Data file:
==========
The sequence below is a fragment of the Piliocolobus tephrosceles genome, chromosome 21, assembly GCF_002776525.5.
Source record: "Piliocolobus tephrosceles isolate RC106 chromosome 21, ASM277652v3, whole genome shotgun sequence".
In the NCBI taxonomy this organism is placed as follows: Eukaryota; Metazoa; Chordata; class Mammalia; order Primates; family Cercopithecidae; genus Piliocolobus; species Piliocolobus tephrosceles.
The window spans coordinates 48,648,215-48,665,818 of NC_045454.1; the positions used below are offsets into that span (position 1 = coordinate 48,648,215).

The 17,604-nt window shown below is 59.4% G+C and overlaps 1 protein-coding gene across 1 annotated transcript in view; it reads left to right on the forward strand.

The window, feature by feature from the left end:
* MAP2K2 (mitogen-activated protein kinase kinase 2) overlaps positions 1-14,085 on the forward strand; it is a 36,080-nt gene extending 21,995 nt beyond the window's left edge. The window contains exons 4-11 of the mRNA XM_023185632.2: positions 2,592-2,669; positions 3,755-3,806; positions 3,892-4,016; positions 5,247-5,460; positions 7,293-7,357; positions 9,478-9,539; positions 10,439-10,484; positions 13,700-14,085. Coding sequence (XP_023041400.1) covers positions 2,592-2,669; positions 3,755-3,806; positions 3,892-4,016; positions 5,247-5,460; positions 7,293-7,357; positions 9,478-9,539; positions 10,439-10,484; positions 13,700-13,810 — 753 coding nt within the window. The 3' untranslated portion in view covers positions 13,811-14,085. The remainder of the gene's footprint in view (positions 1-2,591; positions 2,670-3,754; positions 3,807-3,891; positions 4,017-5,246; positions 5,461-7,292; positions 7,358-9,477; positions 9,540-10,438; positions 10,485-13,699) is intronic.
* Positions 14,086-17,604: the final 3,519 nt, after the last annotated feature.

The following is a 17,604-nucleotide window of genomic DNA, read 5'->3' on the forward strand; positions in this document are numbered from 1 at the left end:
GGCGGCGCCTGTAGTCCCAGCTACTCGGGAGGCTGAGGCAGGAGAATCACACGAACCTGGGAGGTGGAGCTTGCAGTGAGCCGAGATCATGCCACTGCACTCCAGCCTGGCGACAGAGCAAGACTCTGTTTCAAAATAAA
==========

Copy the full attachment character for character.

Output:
The sequence below is a fragment of the Piliocolobus tephrosceles genome, chromosome 21, assembly GCF_002776525.5.
Source record: "Piliocolobus tephrosceles isolate RC106 chromosome 21, ASM277652v3, whole genome shotgun sequence".
In the NCBI taxonomy this organism is placed as follows: Eukaryota; Metazoa; Chordata; class Mammalia; order Primates; family Cercopithecidae; genus Piliocolobus; species Piliocolobus tephrosceles.
The window spans coordinates 48,648,215-48,665,818 of NC_045454.1; the positions used below are offsets into that span (position 1 = coordinate 48,648,215).

The 17,604-nt window shown below is 59.4% G+C and overlaps 1 protein-coding gene across 1 annotated transcript in view; it reads left to right on the forward strand.

The window, feature by feature from the left end:
* MAP2K2 (mitogen-activated protein kinase kinase 2) overlaps positions 1-14,085 on the forward strand; it is a 36,080-nt gene extending 21,995 nt beyond the window's left edge. The window contains exons 4-11 of the mRNA XM_023185632.2: positions 2,592-2,669; positions 3,755-3,806; positions 3,892-4,016; positions 5,247-5,460; positions 7,293-7,357; positions 9,478-9,539; positions 10,439-10,484; positions 13,700-14,085. Coding sequence (XP_023041400.1) covers positions 2,592-2,669; positions 3,755-3,806; positions 3,892-4,016; positions 5,247-5,460; positions 7,293-7,357; positions 9,478-9,539; positions 10,439-10,484; positions 13,700-13,810 — 753 coding nt within the window. The 3' untranslated portion in view covers positions 13,811-14,085. The remainder of the gene's footprint in view (positions 1-2,591; positions 2,670-3,754; positions 3,807-3,891; positions 4,017-5,246; positions 5,461-7,292; positions 7,358-9,477; positions 9,540-10,438; positions 10,485-13,699) is intronic.
* Positions 14,086-17,604: the final 3,519 nt, after the last annotated feature.

The following is a 17,604-nucleotide window of genomic DNA, read 5'->3' on the forward strand; positions in this document are numbered from 1 at the left end:
GGCGGCGCCTGTAGTCCCAGCTACTCGGGAGGCTGAGGCAGGAGAATCACACGAACCTGGGAGGTGGAGCTTGCAGTGAGCCGAGATCATGCCACTGCACTCCAGCCTGGCGACAGAGCAAGACTCTGTTTCAAAATAAA